Hello Jan (and whoever else receives this, I'm not subscribed to all the mail-lists on CC)
Yes, it's quite possible that the initial translations might not be "good enough" -- and ultimately since machine translations today still cannot usually provide better than word for word literal word substitution, "good enough" is probably best defined as understandable although not with the smooth idiomatic linguistic structures that can best be provided by a human being.
What machine translation can provide is the ability to get the proper meaning across, to communicate an idea properly. And, if human resources aren't available, this is better than no communication at all.
As for accuracy... Particularly for short, "standard expressions" that crop up again and again in the types of documents we produce, Web-based translations provide a means for anyone to submit an improvement or correction. Assuming that Google or Microsoft or whoever is used as the Translation Partner properly evaluates, accepts and implements suggestions for future use of the same expression, we should expect that within rather short order future documents should be translated extremely well.
If there is any interest in openSUSE/SUSE to investiggate the capabilities of this technology, a project should be designated that can properly evaluate whether machine translation is worthless or promising and if desired I am willing to shepherd it.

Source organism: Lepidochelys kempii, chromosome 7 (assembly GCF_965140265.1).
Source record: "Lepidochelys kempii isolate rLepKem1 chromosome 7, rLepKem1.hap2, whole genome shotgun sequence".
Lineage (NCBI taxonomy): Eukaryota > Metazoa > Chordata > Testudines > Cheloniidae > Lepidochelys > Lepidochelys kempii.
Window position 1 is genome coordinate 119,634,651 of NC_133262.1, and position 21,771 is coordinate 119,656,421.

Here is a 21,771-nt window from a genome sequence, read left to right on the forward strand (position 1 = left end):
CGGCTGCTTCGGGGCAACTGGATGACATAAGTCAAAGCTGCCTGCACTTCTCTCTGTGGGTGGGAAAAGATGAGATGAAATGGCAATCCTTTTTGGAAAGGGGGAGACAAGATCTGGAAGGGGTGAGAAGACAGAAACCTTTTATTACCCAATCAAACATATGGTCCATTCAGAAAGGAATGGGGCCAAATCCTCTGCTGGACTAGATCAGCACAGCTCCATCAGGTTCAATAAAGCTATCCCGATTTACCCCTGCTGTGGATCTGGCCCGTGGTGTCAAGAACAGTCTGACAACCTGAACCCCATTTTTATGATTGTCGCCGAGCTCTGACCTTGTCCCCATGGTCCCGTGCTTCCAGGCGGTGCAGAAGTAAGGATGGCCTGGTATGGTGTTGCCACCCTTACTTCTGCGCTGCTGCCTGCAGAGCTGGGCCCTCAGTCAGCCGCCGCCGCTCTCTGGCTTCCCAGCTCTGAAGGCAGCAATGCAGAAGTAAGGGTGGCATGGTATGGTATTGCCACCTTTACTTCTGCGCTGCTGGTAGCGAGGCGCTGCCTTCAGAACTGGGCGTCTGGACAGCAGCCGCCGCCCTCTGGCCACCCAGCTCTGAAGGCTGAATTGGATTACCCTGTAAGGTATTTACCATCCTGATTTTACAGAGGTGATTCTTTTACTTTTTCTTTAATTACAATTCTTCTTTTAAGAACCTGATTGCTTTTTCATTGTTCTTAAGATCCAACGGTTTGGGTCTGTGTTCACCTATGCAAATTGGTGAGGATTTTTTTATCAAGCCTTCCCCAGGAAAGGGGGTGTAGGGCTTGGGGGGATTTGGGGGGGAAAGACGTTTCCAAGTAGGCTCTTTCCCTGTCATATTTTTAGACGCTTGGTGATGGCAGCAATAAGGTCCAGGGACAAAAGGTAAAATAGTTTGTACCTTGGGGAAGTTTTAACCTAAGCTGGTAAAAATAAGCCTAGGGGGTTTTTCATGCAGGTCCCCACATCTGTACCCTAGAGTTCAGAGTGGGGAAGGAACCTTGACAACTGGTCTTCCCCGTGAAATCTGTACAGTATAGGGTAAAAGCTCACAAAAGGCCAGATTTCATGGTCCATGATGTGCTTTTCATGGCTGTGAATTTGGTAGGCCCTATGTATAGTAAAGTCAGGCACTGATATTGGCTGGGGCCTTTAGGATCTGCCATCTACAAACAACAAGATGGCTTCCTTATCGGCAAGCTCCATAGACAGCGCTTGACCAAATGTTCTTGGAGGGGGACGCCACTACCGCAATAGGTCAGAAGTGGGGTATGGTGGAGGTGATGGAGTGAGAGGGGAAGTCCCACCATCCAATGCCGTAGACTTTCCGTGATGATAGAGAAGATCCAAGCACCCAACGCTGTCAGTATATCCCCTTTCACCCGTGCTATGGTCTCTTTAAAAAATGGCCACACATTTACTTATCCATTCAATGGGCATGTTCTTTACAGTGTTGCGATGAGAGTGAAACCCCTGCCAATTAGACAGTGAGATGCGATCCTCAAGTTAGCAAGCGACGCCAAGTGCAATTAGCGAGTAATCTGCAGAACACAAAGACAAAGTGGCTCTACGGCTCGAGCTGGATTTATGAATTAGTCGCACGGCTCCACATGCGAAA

On Sun, Sep 23, 2012 at 1:46 AM, Jan Engelhardt email@example.com wrote:
On Tuesday 2012-09-11 23:20, Tony Su wrote:
Highly recommend posting machine-translated copy using either Google Translate(http://translate.google.com/) or Microsoft Translate(http://www.bing.com/translator)
Both are free and only take seconds then ask for a native speaker review to clean up any idioms and colloquials.
The time to weed out the bugs of automatic translation is close to doing a non-automated, more targeted translation. Especially the farther east you go on the globe (Japanese TL with Google is pretty much unusable in either direction) and/or dealing with highly-technical words (and fillers) - which the announcement is in no way short of, like "Call For Papers", "to keynote", "to kick off", "workshop", "track", "session", "usability expert", and (obviousisms like) "speakers talking".